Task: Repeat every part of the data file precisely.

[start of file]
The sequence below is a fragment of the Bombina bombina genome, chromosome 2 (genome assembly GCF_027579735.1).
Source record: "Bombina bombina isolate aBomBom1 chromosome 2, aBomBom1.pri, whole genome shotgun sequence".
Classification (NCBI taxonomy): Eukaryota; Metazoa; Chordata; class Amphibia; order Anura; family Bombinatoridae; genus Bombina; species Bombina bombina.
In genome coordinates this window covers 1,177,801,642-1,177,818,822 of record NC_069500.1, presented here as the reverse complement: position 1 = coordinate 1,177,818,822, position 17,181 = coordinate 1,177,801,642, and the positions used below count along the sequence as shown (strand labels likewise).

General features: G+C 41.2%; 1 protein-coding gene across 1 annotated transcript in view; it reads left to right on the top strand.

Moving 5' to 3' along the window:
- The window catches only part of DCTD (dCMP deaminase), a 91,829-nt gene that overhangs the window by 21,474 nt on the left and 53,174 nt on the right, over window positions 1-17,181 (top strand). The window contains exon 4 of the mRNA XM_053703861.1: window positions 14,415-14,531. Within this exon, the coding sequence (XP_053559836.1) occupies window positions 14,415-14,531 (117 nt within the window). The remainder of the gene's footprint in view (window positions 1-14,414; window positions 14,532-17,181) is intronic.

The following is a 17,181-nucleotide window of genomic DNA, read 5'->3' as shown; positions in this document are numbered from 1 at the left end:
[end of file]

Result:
The sequence below is a fragment of the Bombina bombina genome, chromosome 2 (genome assembly GCF_027579735.1).
Source record: "Bombina bombina isolate aBomBom1 chromosome 2, aBomBom1.pri, whole genome shotgun sequence".
Classification (NCBI taxonomy): Eukaryota; Metazoa; Chordata; class Amphibia; order Anura; family Bombinatoridae; genus Bombina; species Bombina bombina.
In genome coordinates this window covers 1,177,801,642-1,177,818,822 of record NC_069500.1, presented here as the reverse complement: position 1 = coordinate 1,177,818,822, position 17,181 = coordinate 1,177,801,642, and the positions used below count along the sequence as shown (strand labels likewise).

General features: G+C 41.2%; 1 protein-coding gene across 1 annotated transcript in view; it reads left to right on the top strand.

Moving 5' to 3' along the window:
- The window catches only part of DCTD (dCMP deaminase), a 91,829-nt gene that overhangs the window by 21,474 nt on the left and 53,174 nt on the right, over window positions 1-17,181 (top strand). The window contains exon 4 of the mRNA XM_053703861.1: window positions 14,415-14,531. Within this exon, the coding sequence (XP_053559836.1) occupies window positions 14,415-14,531 (117 nt within the window). The remainder of the gene's footprint in view (window positions 1-14,414; window positions 14,532-17,181) is intronic.

The following is a 17,181-nucleotide window of genomic DNA, read 5'->3' as shown; positions in this document are numbered from 1 at the left end: